Much of Microsoft’s Surface event today talked about hardware we’ll be able to get our hands on yet this year. In a “one more thing” moment, though, Microsoft’s Panos Panay revealed the next generation of Surface devices. Next holiday season, Microsoft is planning to release a pair of dual-screen, folding Surface devices called the Surface Neo and Surface Duo.
It’s not a phone
— Microsoft Surface (@surface) October 2, 2019
The headliner of the two—and the device that Microsoft used to cap off its event—is the Surface Duo, a 2-in-1 pocket-sized Android device that can make phone calls but that they don’t want you to call a phone.
That’s right: this thing runs Android. Microsoft is partnering with Google to build a hybrid Android device. It looks and acts like Windows, but it runs all your Android apps, downloaded and installed through the Google Play store. It’s Microsoft admitting defeat in the mobile OS space and instead focusing on the parts they know how to do well: experience and hardware.
While these devices are foldable, but the screens aren’t. This looks more like the canceled Courier booklet device from years and years back. Microsoft has designed the entire experience of using these devices around the dual-screen form factor. You can use one or both screens in horizontal or vertical posture—posture is the word they’re using to describe the many positions these devices can be used in—and in any angle along the 360-degree hinge. The hinge uses a torque function to make sure that you can just fold the device into a given position and expect it to stay that way.
Despite looking very similar and having a similar form factor, the Duo and Neo have a few major differences.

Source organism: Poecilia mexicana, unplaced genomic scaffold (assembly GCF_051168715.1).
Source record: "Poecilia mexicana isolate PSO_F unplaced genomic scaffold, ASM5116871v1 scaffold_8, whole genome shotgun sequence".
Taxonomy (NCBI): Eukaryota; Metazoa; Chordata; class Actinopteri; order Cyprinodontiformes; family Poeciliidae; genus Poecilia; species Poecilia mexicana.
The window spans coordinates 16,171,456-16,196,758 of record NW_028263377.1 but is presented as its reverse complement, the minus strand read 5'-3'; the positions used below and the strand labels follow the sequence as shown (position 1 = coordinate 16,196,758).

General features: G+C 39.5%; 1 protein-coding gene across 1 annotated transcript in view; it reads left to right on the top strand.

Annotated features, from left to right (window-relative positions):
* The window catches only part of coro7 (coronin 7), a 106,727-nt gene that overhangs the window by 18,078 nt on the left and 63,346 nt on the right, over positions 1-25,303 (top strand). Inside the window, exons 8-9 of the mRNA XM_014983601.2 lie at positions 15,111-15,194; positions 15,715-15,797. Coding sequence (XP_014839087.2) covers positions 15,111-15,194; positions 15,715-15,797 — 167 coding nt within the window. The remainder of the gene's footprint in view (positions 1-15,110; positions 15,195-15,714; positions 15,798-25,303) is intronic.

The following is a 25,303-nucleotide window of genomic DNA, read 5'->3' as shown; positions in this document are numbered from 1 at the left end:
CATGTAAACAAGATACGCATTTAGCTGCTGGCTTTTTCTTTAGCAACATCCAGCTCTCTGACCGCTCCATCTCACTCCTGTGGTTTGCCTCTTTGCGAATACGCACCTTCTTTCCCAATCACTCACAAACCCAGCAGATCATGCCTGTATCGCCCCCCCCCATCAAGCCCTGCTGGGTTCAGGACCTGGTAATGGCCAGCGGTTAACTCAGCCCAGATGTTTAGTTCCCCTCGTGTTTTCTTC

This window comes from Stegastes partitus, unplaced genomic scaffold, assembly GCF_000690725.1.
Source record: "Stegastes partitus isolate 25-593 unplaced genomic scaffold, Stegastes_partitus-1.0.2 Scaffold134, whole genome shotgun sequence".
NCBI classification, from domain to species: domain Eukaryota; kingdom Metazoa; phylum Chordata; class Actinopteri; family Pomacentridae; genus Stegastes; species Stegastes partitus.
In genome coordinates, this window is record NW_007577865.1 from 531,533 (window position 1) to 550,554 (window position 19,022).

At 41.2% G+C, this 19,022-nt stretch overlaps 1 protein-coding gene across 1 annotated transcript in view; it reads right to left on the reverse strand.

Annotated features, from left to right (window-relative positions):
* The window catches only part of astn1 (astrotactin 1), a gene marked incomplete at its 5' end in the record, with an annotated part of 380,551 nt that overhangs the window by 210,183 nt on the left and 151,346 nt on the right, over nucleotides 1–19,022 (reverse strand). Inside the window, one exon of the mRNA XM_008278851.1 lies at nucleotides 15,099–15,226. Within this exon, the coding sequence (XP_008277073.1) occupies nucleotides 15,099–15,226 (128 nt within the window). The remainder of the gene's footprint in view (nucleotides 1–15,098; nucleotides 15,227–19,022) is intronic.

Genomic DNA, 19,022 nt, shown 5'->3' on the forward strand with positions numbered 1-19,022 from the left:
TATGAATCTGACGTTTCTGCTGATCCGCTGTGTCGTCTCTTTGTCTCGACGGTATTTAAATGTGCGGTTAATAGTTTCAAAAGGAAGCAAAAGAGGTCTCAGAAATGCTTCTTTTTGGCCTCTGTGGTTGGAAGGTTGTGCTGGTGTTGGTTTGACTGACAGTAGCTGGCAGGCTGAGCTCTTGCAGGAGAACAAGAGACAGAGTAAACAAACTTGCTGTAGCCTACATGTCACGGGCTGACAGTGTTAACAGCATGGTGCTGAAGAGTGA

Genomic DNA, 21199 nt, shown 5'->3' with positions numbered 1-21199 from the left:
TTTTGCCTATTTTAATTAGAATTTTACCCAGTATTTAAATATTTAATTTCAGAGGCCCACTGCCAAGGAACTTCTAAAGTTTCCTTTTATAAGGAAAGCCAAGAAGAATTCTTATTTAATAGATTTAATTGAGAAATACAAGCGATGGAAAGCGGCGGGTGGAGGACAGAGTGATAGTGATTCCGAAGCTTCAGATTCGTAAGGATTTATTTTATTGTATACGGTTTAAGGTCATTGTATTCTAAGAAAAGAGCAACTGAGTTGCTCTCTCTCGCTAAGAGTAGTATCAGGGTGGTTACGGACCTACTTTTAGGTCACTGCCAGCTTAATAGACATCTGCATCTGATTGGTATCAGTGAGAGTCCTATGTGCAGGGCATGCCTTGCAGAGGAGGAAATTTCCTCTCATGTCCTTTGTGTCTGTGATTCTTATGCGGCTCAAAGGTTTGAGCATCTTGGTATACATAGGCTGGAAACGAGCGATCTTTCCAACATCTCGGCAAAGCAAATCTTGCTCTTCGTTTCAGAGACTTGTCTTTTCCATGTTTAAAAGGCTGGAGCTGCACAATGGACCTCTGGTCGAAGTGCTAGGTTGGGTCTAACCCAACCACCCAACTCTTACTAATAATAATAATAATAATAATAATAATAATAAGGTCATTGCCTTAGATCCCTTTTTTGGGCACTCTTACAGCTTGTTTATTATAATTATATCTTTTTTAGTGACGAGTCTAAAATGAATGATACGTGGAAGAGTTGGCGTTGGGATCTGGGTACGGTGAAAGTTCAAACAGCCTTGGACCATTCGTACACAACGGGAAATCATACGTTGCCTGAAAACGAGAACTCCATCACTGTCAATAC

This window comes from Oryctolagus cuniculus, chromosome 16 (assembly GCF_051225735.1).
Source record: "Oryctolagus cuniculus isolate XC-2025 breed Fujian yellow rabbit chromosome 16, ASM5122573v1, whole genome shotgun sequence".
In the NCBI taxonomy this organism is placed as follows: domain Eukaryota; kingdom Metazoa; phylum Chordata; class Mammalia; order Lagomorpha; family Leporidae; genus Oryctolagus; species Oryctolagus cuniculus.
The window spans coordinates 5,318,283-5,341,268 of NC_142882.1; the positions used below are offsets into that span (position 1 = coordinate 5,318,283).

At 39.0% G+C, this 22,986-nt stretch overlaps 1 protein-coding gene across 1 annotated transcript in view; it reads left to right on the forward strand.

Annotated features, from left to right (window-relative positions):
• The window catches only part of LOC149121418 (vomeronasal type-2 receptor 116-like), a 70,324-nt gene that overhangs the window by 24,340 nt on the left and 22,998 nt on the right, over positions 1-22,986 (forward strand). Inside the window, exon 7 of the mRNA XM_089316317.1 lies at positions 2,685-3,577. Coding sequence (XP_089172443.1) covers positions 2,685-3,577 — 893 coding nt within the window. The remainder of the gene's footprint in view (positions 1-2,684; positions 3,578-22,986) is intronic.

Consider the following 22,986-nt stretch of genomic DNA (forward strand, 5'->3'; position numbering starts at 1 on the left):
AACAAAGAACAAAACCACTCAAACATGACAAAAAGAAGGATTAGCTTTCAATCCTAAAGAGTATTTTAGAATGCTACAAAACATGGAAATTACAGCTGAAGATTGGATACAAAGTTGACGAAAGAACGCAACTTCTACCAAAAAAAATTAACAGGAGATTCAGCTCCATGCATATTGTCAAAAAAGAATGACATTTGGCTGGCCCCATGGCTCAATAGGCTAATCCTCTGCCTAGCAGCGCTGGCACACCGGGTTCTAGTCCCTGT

Surface Duo and Neo: Twins not alike
The larger Neo runs a specialized version of Windows called Windows 10X, designed for this new dual-screen format. Microsoft says that all Windows apps will run on it, so this isn’t a repeat of Windows RT. An Intel chip powers the Surface Neo; the Duo, meanwhile, runs Android on a Qualcomm Snapdragon 855.
The Neo can have a magnetic Surface Pen attached, of course, but the keyboard is where things get interesting for that device. You can attach a magnetic Bluetooth keyboard, which I assume will be sold separately, to the device. It grips onto the outside of the device but can be flipped into place onto one of the two screens to essentially turn the device into a small laptop. The keyboard only occupies part of the screen—about two-thirds—while the rest transforms depending on whether you put the keyboard at the top or bottom of that screen.
If you place it at the top, the bottom, exposed bit of screen works like a trackpad for a mouse cursor on the upper screen. If you place the keyboard at the bottom, the visible second screen turns into a “Wunderbar” that calls to mind Apple’s Touch Bar, but with enough room that I could see myself getting use out of it.
Where’s the camera?
One thing that stands out on the Duo is the choice not to include a rear-facing camera. If you want to take a picture with this thing, you need to flip it open, unlock it, and use the front-facing camera, which Panay told Wired isn’t a “bajillion-megapixel camera.”
The Neo features a pair of 5.6-mm screens with nine-inch diagonals, and the whole thing weighs 655g. Microsoft says the Neo has “the thinnest LCD ever created.” The Duo’s screens are 5.6-inch displays.
Microsoft is releasing these devices last next year. That means that specifics like that Snapdragon 855 processor and the lack of a rear-facing camera on the Surface Duo could change. We’re going to be keeping an eye on both the Neo and the Duo as we move into 2020.